Watson runs with gusto;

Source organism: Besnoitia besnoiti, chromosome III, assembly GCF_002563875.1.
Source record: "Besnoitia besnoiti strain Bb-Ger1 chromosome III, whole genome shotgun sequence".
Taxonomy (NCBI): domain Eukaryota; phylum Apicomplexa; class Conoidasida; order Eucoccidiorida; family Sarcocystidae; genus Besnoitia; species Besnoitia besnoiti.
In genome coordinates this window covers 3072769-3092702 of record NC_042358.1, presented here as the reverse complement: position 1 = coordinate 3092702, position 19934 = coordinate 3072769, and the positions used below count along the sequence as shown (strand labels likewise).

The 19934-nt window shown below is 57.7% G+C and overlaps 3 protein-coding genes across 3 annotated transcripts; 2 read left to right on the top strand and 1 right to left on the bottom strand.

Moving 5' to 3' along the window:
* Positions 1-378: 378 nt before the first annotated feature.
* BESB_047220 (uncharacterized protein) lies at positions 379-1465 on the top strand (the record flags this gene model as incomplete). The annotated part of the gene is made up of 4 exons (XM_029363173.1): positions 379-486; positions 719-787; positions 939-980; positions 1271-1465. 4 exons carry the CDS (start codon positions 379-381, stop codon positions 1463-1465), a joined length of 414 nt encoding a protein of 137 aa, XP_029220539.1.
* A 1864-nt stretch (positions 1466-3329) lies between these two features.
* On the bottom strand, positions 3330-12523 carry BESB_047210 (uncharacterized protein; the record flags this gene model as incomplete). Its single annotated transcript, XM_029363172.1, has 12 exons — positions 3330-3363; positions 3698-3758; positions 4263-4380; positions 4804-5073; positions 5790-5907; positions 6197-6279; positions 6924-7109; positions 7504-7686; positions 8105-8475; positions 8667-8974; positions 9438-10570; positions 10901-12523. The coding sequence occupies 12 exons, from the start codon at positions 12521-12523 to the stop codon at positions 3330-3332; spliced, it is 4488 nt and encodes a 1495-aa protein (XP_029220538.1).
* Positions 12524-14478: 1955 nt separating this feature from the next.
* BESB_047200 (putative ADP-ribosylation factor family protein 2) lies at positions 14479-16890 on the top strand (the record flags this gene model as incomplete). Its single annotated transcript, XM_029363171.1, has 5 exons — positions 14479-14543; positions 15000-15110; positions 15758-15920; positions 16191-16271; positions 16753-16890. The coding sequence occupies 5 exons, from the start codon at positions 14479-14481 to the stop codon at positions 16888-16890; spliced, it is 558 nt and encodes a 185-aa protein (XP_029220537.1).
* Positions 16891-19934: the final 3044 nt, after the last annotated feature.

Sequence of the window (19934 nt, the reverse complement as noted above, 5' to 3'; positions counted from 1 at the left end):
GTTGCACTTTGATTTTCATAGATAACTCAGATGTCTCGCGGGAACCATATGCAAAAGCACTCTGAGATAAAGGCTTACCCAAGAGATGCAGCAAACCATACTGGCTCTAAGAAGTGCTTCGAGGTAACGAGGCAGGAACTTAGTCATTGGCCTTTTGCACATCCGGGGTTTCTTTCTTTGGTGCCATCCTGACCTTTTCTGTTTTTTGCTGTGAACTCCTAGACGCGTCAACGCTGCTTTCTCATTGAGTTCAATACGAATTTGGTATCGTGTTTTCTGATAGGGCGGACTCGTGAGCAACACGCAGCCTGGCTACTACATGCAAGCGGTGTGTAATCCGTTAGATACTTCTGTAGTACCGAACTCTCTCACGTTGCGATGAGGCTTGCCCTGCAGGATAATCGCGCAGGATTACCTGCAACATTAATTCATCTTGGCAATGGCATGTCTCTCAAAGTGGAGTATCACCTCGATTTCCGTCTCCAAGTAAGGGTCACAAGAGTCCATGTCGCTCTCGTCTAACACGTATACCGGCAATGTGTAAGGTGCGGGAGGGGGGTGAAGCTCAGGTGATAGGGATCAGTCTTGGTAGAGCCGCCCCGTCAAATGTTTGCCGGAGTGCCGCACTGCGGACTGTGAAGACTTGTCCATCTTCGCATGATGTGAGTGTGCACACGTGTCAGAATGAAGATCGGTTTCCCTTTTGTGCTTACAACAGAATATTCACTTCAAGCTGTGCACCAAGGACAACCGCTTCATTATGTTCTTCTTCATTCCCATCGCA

Garcia files treasurer formsCouncil to set Nov. 6 election next week An energized and enthusiastic Mayor Kirk Watson set out on his quest to be Texas Attorney General Tuesday, but promised Austinites he would continue to be their mayor until his successor is elected. Watson, who said he had talked with 34 other news organizations yesterday, introduced himself to members of the Capitol press corps as he stopped by their offices for one-on-one interviews. He said he is not ready to “get into the specifics” of the campaign. “I just need to get the ball rolling,” he said. So far, Watson’s campaign staff includes Margaret Justus, press secretary, pollster Anna Bennett of Petts & Blumenthal, and Tom Meredith, finance chair. Meredith, former Dell chief financial officer, should provide Watson with high tech dollars to battle Republican Attorney General John Cornyn’ s war chest, much of which may come from insurance companies and their lawyers. Watson said he would be making decisions on a few more staff members in the next 10 days, but wants to keep the organization lean to save money. Watson said he knows of no other Democratic candidates for Attorney General. He said he has received so much encouragement from around the state that he is optimistic about his chances of entering the primary without an opponent. Watson’s announcement creates a vacancy in the office of mayor, but does not mean that he would not continue to serve until the next mayor is elected—presumably on Nov. 6. As noted in an Attorney General opinion last year, “A municipal officer who automatically resigns pursuant to article XI, section 11, holds over in office until his successor qualifies for office.” (From Tex. Att'y Gen. Op. No. JC-0318, 2000) He said he had informed City Manager Jesus Garza of the need to put the setting of the election on next week’s Council agenda. The nearly three months between now and election day should give citizens an opportunity to decide who they want to be their next mayor, and November elections typically bring out more voters than those at other times of the year. A trial lawyer, Watson said Tuesday that he’s not yet ready to talk about specific issues or criticize Cornyn. For now, the message from his campaign is: “The Attorney General should apply the law justly and fairly and use common sense. The law should not be used to advance the next election; it should be used to benefit the next generation.” Meanwhile, former Council Member Gus Garcia lost no time in designating a campaign treasurer for his race to be the first Hispanic mayor of Austin. Longtime friend and Democratic Party stalwart Robert Chapa Sr. will serve in that capacity. Garcia said he had not decided when to hold a press conference on his candidacy because the Council has not yet called the election. Normally, he said, a candidate announces that he has officially filed for a position. He cannot file for the election until after next week’s Council meeting. Garcia noted that next Thursday would be the 41st anniversary of his marriage to his wife, Marina. David Butts, who has advised a large number of winning City Council candidates—will serve as campaign consultant, Garcia said. Butts’ frequent partner in Council campaigns, Mark Yznaga—who also served as Garcia’s aide for some time—said he is not yet sure whether he will be participating in the campaign. Yznaga’s wife is State Rep. Ann Kitchen. Former Save Our Springs Alliance Chair Robin Rather said, “I’m really happy Gus is running and I completely support his campaign.” Rather said Garcia has the right values and credentials to take over as mayor. “He’s an environmentalist and he’s completely ready for the job,” she said. Rather and her husband, David Murray, are new parents, having adopted a baby boy, who will be nine weeks old on Thursday, she said. Rather did not rule out a future mayoral race for herself. She said, “I would love to run.” Council Member Beverly Griffith, who is on vacation in Colorado, said she has been having conversations with numerous people about the environment, affordable housing and neighborhood protection. She said she had not arrived at a decision on whether she would run for mayor this year. Council Members Daryl Slusher and Jackie Goodman have both said they would not run against Garcia. Developers competing for Mueller Redevelopment narrowed to three Lennar Partners, Mueller Redevelopment Team,Catellus Development get nod Three developers— Lennar Partners Austin, Mueller Redevelopment Team and Catellus Development Corp—will be asked to submit business plans to redevelop the site of the city’s former airport. The final choice on a master developer won’t be made by the City Council until next March. Between now and then, the three developers will be asked to submit an extended business plan. And the Robert Mueller Municipal Airport Implementation Commission—which heard the short list of developer candidates last night—wants to have input in the decision-making process. Purchasing Officer Sue Brubaker and Sue Edwards, director of Redevelopment Services, presented the final list of developers invited to offer a business plan. Lennar Partners contracted with the City of Vallejo, California to redevelop the 650-acre Mare Island Naval Shipyard. Catellus Development Corp. has signed on to develop two major public-private projects in the San Francisco Bay area: Mission Bay with the City of San Francisco and Pacific Commons with the City of Fremont. Mueller Redevelopment Team is a coalition of companies that have already done business in Austin: DR Horton/Milburn Homes, JPI, Cousins Properties and Cencor Realty Services. Another three developers, Staubach Co/West Group of Dallas, WorkPlace USA of Dallas and Bryan Properties of Holly Springs, NC, failed to make the cut. The three finalists will make their presentations to the implementation commission by early February. Last night’s implementation commission meeting was not a formal meeting because the group failed to achieve a quorum. Brubaker and Edwards, however, presented the names to the group. The first topic of discussion that followed was about how much information could be released to the public, given the proprietary nature of the developer’s plans. Chair Jim Walker argued that some portion of the information about the developers’ plans—even in the form of an executive summary—should be made public before the oral presentations. “I’m worried about waiting until January or February to get a look at who the teams are,” said Walker, who wanted to allay fears of neighborhood groups about what the developers intended to do. “Even an executive summary is going to be better than nothing.” Walker and Commissioner Matt Moore also wanted to make sure that the developers closely follow the intentions of the ROMA plan whenever possible and avoid sidestepping the goals of that plan during the development process. Moore compared it to the making of a movie. A director can be given an idea, but any number of movies could be made from the same idea. Edwards assured Moore that items in the development agreement—like the one with CSC Corp.—would be negotiated to the last detail. “The controlling document is a contract. That’s binding,” Brubaker said. “A breach of contract is not something that they want to do, or we want to do.” Brubaker said the provisions and elements under the contract would be the city’s safeguard. The city would not hesitate to yank the contract and hand it to the next company on the list if the master developer failed to follow city guidelines, Brubaker assured commissioners. The city will spend at least nine months negotiating the details and expectations of development with the contractor, Edwards said. The developer will also have to comply with zoning guidelines. “We will go through every detail about the development and it will outline what they can do and what they can’t do,” Edwards said. “As painstaking as the CSC documents were to complete, I’m very glad we have those documents now that we have retailers coming in to do Second Street.” Walker intends to draft his own list of concerns he would like to see addressed in the business plan. Those issues include balance of lease versus sale of land and how the developer will protect and develop right-of-way set aside for light rail or any other future transit needs. Walker also wanted to know the process for amending the plan. Edwards told him the process for amendments could be drafted by the city but required some input from the developer. The city has strong controls on the process, Edwards said. When it came to the CSC project, the city had requirements down to the pavers in the road and the knobs on the doors. “I’ll get used to this thing of telling them,” Walker said of the process. “I like that.” Walker said he understood the developer’s goal of turning a reasonable profit on the Mueller project. For instance, Walker pointed out, the Mueller neighborhood had agreed to denser development on the project if the developer deemed it necessary after proper analysis. The neighborhood can be flexible as long as the goals of the project are not sacrificed, he said. Commission committee wants To speed up neighborhood plans New panel may set separate rules for Plan postponements New suggestions are on the table to revamp the neighborhood planning process, even as the Planning Commission moves toward its redeployment as two separate commissions next month. Neighborhood planning is one of a number of issues the Comprehensive Plan committee of the Planning Commission is focusing on. Last week, commissioners divided feedback on neighborhood planning into the categories of process, plan development and global issues and will tackle each area one at a time. The first topic was process, and commissioners agreed a position on plan postponements was important. Commissioners on the committee— Chair Jim Robertson, Ben Heimsath, Lydia Ortiz and Robin Cravey—were in agreement that neighborhood postponements are used too frequently. Delaying votes at the Planning Commission usually takes little more than a wish stated by an interested party under current procedure. Neighborhood plans, however, should have their own separate standards and policy. Widespread participation in National Night Out might be a viable reason for delaying consideration of a plan, Robertson told his colleagues. Thrashing out an issue—such as a new vote on the airport overlay—might be considered. Another week or two to review a plan is not an adequate reason, he told commissioners. After some discussion, commissioners agreed to draft a recommendation to the full commission on how, and under what circumstances, neighborhood plan votes should be delayed. It is important, Heimsath said, to establish the date of the public hearing early and stick to it "barring catastrophic or unusual circumstances.” Delays would be “on only rare occasions,” Robertson agreed. Committee members made other points, not the least of which was the fact that the city's planning departments and the Planning Commission need to be more closely aligned. Both groups tend to make decisions in isolation, they agreed. Robertson said the commission should be highly conversant on the priorities and goals of the department as opposed to occasionally and briefly talking at meetings. Commissioners also added that the city is not simply a facilitator in the planning process; instead, the city should be a player at the table with its own interests and priorities to present. The city's goals for city facilities, for instance, should be incorporated into the overall neighborhood plan. The friction between SMART housing and opposition to multi-family development are dueling priorities and the interests of the neighborhood must be balanced with the priorities of the city, Heimsath said. The committee also will recommend commissioners of the new Planning Commission get involved in the neighborhood planning process during initial meetings, at the recommendation of Carol Barrett, assistant director of Neighborhood Planning and Zoning. Commissioners can often advocate for other city priorities where staff members cannot, Heimsath said. The goal of the commissioner would be to push the group toward solutions. Commissioners also expressed a desire to have at least one commissioner with knowledge of the plan before it gets to the Planning Commission so that decisions can be more thoughtful. Future committee topics of discussion will include outreach efforts and the ballot process, which commissioners stated they would prefer to be a tool for input rather than a definitive vote on a plan. The goal would be more qualitative, as well as quantitative, results. Selection of neighborhood planning teams, the coordination of plans and planning areas and consensus building will also be considered in the discussion. The scope of neighborhood plans also was a topic of discussion. Ortiz pointed out the scope of neighborhood plans was often beyond simple land use issues. Other city departments should be aware of neighborhood plans – such as sidewalks, libraries or economic development issues – and agree to make them priorities. Capital Improvement Project plans should dovetail with neighborhood planning goals, Robertson said. Discussions will continue as the committee meets at noon today. 2001 In Fact News, Inc. All rights reserved. They warned you . . . City water officials said yesterday that Austinites used more than 240 million gallons on Monday. Not only was it a record for use, but 240 million is the magic number. Use of that much water on one day is supposed to trigger mandatory water regulations. But Laurie Lentz, a department spokesperson, said officials had decided not to take that step unless water consumption reaches that level again. However, she stressed that three days at 235 million gallons or one more day at 240 million will be the last straw for a system already stretched by a long hot summer and mechanical problems . . . Houston theatre district needs help . . . The Austin Theatre Alliance is organizing a benefit—called H2O (Helping Houston Out) for the storm-ravaged district, which suffered millions of dollars of damage during Tropical Storm Allison. The benefit is set for 8 p.m. Aug. 27. Featured performers include: Austin Lyric Opera, Austin Musical Theatre, Austin Symphony, State Theatre Company, Tapestry Dance Company, Women in Jazz, and Zachary Scott Theatre. Texas author Kinky Friedman, blues man Guy Forsyth and rock musician Patrice Pike have also joined the growing line up. Austin Mayor Kirk Watson will serve as master of ceremonies. Tickets for H2O are available at the Paramount Theatre box office and all Star Ticket Outlets, or charged by phone at 469-SHOW.